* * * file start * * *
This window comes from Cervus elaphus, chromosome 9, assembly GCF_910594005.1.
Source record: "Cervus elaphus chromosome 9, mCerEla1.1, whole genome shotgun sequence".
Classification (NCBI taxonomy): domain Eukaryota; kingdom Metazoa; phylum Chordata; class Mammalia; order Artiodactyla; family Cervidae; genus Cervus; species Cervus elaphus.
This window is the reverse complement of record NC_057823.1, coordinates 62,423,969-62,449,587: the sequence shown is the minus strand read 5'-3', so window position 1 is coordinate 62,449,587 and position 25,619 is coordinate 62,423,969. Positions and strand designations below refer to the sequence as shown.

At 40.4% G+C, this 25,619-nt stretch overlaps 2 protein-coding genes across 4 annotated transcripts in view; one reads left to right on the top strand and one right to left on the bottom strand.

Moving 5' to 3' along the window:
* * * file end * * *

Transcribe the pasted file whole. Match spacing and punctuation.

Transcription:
This window comes from Cervus elaphus, chromosome 9, assembly GCF_910594005.1.
Source record: "Cervus elaphus chromosome 9, mCerEla1.1, whole genome shotgun sequence".
Classification (NCBI taxonomy): domain Eukaryota; kingdom Metazoa; phylum Chordata; class Mammalia; order Artiodactyla; family Cervidae; genus Cervus; species Cervus elaphus.
This window is the reverse complement of record NC_057823.1, coordinates 62,423,969-62,449,587: the sequence shown is the minus strand read 5'-3', so window position 1 is coordinate 62,449,587 and position 25,619 is coordinate 62,423,969. Positions and strand designations below refer to the sequence as shown.

At 40.4% G+C, this 25,619-nt stretch overlaps 2 protein-coding genes across 4 annotated transcripts in view; one reads left to right on the top strand and one right to left on the bottom strand.

Moving 5' to 3' along the window: